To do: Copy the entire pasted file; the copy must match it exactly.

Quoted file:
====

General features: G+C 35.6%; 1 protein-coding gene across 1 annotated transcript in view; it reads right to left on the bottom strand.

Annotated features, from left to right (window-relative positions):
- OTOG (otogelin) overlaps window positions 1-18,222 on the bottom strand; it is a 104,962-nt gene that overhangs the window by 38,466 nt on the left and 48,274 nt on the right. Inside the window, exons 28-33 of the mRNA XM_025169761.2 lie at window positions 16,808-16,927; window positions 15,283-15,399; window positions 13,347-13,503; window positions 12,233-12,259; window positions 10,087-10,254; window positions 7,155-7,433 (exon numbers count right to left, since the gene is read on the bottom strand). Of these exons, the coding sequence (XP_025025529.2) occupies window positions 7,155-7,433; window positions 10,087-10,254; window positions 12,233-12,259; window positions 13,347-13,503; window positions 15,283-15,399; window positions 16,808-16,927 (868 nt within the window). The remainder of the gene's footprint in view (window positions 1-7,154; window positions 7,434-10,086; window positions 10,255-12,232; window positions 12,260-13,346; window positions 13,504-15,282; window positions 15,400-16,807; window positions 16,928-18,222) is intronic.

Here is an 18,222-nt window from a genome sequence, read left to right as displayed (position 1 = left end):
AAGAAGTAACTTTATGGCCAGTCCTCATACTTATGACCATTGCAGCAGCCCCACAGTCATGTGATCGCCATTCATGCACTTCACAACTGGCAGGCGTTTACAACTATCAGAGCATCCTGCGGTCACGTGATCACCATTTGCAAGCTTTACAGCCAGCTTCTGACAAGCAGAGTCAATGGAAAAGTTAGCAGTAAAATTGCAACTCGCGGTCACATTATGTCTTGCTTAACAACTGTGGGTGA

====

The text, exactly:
General features: G+C 35.6%; 1 protein-coding gene across 1 annotated transcript in view; it reads right to left on the bottom strand.

Annotated features, from left to right (window-relative positions):
- OTOG (otogelin) overlaps window positions 1-18,222 on the bottom strand; it is a 104,962-nt gene that overhangs the window by 38,466 nt on the left and 48,274 nt on the right. Inside the window, exons 28-33 of the mRNA XM_025169761.2 lie at window positions 16,808-16,927; window positions 15,283-15,399; window positions 13,347-13,503; window positions 12,233-12,259; window positions 10,087-10,254; window positions 7,155-7,433 (exon numbers count right to left, since the gene is read on the bottom strand). Of these exons, the coding sequence (XP_025025529.2) occupies window positions 7,155-7,433; window positions 10,087-10,254; window positions 12,233-12,259; window positions 13,347-13,503; window positions 15,283-15,399; window positions 16,808-16,927 (868 nt within the window). The remainder of the gene's footprint in view (window positions 1-7,154; window positions 7,434-10,086; window positions 10,255-12,232; window positions 12,260-13,346; window positions 13,504-15,282; window positions 15,400-16,807; window positions 16,928-18,222) is intronic.

Here is an 18,222-nt window from a genome sequence, read left to right as displayed (position 1 = left end):
AAGAAGTAACTTTATGGCCAGTCCTCATACTTATGACCATTGCAGCAGCCCCACAGTCATGTGATCGCCATTCATGCACTTCACAACTGGCAGGCGTTTACAACTATCAGAGCATCCTGCGGTCACGTGATCACCATTTGCAAGCTTTACAGCCAGCTTCTGACAAGCAGAGTCAATGGAAAAGTTAGCAGTAAAATTGCAACTCGCGGTCACATTATGTCTTGCTTAACAACTGTGGGTGA